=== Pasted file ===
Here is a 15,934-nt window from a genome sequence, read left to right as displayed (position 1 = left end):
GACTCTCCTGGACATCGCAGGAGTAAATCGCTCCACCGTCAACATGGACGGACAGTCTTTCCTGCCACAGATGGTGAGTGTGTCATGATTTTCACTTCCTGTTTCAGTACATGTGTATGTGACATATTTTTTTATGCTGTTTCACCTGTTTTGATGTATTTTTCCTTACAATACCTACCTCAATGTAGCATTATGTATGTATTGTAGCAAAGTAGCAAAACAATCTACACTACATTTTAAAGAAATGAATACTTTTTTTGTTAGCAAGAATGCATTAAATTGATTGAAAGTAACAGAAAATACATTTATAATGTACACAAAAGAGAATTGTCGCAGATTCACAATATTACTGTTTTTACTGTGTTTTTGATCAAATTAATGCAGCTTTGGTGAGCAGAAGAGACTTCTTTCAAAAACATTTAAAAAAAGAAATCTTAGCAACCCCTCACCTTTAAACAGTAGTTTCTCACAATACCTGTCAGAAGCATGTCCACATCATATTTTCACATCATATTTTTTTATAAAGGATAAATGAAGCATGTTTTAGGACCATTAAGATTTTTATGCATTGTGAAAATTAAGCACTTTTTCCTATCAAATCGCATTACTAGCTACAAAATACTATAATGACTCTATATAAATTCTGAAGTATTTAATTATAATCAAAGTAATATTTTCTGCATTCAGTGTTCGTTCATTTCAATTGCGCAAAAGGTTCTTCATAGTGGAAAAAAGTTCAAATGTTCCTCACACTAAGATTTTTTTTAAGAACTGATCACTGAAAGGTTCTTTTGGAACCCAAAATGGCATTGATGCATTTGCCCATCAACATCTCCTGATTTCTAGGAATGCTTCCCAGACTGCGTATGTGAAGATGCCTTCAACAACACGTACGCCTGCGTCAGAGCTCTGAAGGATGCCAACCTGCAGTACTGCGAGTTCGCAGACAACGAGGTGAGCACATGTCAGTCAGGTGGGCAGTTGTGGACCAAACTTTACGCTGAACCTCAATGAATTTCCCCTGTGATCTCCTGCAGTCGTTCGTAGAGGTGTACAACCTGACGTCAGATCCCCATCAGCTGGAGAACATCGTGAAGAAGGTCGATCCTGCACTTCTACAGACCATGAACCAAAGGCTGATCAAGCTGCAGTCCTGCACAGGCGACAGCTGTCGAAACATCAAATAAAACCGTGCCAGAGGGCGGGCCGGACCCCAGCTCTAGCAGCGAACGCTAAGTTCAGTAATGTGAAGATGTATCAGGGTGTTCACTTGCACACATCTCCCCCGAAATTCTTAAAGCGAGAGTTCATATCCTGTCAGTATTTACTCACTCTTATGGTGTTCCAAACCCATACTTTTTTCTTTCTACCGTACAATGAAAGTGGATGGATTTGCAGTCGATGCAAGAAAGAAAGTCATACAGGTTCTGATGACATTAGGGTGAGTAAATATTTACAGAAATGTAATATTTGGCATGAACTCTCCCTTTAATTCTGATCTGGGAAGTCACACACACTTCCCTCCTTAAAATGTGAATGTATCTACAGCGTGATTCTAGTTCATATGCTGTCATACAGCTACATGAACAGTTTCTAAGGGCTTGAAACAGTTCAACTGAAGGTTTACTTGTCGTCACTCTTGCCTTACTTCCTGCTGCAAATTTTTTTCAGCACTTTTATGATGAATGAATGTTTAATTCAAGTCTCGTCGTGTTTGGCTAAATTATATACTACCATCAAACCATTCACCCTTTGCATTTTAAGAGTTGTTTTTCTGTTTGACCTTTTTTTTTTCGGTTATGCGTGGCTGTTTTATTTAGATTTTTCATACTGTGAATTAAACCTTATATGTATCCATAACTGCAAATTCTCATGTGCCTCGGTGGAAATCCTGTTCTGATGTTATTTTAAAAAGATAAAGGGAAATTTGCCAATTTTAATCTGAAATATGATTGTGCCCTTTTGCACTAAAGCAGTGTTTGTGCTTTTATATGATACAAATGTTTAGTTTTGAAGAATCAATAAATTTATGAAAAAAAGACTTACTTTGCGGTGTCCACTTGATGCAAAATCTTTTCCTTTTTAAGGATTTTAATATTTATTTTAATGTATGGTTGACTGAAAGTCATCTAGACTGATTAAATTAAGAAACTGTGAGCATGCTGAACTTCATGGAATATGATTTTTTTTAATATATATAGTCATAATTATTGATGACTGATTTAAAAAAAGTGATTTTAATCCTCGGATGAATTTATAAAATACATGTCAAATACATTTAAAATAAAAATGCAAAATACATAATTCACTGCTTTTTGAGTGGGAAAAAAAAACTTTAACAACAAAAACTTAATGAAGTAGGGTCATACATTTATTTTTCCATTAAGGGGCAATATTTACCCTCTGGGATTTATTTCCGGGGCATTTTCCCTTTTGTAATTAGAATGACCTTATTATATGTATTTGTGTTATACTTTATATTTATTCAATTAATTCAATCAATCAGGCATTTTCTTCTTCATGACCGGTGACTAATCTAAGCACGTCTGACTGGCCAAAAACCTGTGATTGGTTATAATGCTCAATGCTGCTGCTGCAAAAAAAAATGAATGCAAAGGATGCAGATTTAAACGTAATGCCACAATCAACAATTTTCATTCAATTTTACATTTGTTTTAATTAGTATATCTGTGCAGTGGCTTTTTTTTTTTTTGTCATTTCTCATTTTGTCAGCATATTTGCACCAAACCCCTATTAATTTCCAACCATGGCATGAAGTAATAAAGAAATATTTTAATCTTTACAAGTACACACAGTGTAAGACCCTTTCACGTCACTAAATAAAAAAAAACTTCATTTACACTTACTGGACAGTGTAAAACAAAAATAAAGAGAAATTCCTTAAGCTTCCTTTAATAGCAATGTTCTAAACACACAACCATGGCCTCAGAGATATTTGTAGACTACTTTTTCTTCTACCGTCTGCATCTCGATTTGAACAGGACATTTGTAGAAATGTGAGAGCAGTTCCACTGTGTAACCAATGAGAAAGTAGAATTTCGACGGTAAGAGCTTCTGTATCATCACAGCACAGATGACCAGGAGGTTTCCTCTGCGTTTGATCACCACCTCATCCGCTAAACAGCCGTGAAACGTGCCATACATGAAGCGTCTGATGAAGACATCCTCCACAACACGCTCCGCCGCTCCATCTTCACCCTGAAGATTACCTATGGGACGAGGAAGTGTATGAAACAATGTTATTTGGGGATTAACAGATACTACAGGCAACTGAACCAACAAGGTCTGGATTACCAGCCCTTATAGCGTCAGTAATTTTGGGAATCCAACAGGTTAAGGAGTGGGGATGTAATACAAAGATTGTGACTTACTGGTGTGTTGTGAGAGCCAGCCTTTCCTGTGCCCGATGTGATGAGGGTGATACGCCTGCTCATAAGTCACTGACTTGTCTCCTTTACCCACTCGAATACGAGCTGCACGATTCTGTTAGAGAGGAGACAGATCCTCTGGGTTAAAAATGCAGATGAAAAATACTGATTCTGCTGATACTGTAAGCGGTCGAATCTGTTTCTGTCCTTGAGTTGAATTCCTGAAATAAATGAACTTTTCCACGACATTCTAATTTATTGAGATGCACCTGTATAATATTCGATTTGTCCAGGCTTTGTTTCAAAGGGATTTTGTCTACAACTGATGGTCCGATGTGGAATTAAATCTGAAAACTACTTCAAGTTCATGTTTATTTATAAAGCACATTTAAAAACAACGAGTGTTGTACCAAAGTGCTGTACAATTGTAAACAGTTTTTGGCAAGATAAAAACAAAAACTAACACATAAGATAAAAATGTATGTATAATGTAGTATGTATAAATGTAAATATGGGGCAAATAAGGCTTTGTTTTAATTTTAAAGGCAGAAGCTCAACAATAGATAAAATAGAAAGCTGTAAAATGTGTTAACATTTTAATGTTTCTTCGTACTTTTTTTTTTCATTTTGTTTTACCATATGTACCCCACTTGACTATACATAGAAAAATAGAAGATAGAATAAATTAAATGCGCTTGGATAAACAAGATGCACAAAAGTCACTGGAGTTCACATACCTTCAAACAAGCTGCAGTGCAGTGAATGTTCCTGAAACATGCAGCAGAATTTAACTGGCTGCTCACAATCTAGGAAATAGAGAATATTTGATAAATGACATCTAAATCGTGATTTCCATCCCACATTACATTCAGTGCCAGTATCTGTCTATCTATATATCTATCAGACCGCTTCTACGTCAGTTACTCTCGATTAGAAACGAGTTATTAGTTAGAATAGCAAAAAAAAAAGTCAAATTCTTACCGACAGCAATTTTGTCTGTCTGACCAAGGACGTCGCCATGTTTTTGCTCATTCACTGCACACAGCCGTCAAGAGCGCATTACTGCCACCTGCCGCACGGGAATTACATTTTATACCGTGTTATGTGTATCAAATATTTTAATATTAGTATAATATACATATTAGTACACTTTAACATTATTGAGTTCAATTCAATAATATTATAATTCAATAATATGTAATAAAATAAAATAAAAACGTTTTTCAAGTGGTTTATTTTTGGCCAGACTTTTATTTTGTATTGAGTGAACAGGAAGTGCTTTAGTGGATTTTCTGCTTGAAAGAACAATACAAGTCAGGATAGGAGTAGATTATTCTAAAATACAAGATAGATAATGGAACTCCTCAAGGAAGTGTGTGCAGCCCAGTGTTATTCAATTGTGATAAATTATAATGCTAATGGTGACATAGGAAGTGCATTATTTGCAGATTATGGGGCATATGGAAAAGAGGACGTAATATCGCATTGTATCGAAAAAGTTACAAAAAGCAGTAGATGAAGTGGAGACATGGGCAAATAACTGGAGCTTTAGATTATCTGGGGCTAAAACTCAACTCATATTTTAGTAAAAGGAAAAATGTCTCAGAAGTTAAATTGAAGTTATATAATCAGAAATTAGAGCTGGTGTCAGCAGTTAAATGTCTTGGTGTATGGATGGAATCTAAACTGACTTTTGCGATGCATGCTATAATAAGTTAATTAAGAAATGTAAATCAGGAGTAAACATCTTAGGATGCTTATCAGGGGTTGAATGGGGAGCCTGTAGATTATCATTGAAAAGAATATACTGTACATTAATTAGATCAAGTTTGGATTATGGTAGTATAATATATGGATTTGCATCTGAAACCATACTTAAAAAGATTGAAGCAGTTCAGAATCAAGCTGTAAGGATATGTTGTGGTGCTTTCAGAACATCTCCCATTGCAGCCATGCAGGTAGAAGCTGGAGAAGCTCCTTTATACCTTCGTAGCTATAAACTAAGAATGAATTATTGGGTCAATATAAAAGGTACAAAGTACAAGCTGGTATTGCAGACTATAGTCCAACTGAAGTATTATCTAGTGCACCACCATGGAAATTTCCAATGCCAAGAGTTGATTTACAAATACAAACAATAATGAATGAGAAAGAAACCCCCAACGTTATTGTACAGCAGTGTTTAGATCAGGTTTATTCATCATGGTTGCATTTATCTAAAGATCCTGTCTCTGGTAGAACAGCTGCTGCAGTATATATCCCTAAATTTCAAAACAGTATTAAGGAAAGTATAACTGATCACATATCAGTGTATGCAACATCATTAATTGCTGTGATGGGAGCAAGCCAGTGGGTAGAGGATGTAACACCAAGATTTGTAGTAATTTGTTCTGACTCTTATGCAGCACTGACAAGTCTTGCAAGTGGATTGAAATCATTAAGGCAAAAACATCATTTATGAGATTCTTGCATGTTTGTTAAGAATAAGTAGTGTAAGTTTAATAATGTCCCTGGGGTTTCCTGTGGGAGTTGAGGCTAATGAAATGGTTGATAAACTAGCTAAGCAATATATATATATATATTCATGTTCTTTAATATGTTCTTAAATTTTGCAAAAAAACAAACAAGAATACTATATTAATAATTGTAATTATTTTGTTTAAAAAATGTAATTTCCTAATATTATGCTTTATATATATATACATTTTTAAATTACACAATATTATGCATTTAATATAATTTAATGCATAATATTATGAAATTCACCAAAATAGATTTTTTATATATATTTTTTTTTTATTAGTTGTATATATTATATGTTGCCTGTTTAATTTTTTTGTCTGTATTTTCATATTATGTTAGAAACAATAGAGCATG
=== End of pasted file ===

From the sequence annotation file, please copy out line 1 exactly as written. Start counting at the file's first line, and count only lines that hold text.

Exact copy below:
Here is a 15,934-nt window from a genome sequence, read left to right as displayed (position 1 = left end):